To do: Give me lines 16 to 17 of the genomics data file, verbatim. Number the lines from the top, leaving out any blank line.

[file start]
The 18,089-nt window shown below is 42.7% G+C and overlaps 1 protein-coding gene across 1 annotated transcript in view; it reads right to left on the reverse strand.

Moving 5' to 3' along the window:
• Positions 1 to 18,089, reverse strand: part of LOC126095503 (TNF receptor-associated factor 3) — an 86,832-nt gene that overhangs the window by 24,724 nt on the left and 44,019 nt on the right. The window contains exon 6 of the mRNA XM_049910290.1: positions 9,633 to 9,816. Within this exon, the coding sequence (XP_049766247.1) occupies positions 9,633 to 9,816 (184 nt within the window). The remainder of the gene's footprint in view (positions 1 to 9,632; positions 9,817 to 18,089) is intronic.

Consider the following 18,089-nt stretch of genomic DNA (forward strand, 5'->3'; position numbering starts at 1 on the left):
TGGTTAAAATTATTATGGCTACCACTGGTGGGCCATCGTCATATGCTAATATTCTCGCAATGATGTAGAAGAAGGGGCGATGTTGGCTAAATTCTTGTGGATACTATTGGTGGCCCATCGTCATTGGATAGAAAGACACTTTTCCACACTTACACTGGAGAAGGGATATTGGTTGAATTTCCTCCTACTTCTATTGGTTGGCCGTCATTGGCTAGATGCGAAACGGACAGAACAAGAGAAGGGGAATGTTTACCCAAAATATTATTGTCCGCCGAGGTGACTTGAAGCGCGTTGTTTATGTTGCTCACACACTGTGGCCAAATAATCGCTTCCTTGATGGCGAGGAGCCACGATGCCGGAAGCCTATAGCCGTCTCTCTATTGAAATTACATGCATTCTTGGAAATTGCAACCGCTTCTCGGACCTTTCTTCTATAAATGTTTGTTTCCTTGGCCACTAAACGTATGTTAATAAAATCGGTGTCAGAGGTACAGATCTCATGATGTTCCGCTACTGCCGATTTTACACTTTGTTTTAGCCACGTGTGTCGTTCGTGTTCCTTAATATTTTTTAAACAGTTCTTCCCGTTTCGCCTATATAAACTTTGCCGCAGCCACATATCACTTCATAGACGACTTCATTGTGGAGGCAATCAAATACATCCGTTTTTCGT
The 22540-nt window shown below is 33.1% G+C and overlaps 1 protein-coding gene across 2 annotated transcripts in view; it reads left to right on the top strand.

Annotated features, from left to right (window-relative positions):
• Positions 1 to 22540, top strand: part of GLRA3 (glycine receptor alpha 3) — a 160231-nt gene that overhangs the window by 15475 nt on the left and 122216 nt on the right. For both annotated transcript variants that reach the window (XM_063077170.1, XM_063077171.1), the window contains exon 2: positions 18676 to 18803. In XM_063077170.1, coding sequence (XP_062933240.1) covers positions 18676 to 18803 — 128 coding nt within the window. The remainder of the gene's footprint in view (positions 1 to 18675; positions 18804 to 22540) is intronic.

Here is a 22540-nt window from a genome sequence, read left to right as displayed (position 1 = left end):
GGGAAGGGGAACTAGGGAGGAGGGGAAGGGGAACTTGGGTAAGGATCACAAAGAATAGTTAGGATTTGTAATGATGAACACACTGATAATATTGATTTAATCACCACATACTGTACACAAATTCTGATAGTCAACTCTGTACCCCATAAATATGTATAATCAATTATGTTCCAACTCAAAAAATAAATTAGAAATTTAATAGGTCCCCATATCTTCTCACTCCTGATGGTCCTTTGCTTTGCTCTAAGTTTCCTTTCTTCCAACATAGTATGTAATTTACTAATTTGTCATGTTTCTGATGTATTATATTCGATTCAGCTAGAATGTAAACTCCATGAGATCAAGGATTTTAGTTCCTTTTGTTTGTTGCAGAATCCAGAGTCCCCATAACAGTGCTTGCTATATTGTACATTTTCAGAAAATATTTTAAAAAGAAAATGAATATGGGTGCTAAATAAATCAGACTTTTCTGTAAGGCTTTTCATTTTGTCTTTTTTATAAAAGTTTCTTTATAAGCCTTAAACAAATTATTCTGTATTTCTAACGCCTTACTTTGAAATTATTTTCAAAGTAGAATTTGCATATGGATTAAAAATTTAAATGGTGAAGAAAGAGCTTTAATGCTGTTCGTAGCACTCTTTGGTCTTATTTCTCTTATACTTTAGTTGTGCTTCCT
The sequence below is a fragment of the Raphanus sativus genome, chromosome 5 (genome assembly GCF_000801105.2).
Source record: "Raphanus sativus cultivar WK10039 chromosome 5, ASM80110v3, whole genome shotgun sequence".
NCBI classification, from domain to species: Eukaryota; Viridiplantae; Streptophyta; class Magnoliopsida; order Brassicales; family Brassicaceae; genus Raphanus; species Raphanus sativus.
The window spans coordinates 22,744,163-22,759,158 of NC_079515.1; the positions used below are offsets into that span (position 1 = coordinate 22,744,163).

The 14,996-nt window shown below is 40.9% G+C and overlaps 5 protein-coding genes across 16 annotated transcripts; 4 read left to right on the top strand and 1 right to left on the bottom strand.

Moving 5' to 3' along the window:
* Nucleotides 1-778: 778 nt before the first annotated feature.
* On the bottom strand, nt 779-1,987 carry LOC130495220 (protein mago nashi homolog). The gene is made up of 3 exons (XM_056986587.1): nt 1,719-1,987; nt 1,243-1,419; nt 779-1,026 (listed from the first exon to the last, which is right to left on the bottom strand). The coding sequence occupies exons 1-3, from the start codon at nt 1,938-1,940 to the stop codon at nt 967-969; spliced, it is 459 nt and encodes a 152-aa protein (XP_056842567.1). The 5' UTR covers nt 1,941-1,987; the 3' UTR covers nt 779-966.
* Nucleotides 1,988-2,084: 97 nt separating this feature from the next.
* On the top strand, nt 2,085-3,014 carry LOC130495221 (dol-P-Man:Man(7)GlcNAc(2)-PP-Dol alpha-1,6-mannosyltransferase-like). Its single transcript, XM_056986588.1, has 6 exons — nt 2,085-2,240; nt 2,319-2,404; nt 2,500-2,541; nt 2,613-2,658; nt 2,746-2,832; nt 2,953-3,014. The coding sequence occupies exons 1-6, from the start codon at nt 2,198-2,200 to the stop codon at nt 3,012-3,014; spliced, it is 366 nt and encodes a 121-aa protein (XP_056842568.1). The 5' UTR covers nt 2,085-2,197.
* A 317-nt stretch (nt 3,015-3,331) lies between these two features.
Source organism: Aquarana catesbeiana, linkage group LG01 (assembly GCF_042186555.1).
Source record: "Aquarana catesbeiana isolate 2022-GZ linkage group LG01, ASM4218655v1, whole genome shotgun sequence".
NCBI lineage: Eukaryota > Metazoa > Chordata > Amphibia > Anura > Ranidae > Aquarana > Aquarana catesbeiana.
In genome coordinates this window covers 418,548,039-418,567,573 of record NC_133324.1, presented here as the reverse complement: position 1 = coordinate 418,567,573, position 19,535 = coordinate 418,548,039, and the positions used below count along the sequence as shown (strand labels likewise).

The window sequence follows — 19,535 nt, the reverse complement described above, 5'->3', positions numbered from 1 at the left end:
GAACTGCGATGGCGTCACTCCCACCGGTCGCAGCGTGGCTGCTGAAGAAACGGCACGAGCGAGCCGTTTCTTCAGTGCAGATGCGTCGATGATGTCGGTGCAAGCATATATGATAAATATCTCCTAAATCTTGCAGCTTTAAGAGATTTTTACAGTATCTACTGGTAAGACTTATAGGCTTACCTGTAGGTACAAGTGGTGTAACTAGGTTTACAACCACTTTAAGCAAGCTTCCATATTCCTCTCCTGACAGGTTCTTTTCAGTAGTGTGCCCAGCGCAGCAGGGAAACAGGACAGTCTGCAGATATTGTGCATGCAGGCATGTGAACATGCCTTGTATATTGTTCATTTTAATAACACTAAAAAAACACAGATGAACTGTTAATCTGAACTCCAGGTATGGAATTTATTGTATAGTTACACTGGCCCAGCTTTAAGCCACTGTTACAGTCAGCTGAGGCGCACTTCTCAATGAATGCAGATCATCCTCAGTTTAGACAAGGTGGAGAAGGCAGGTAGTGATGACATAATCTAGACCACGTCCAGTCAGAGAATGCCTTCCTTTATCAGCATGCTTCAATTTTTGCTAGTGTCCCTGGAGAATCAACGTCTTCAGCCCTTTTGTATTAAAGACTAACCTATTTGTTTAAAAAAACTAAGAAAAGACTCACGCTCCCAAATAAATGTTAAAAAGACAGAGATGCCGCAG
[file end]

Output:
Moving 5' to 3' along the window:
* Nucleotides 1-778: 778 nt before the first annotated feature.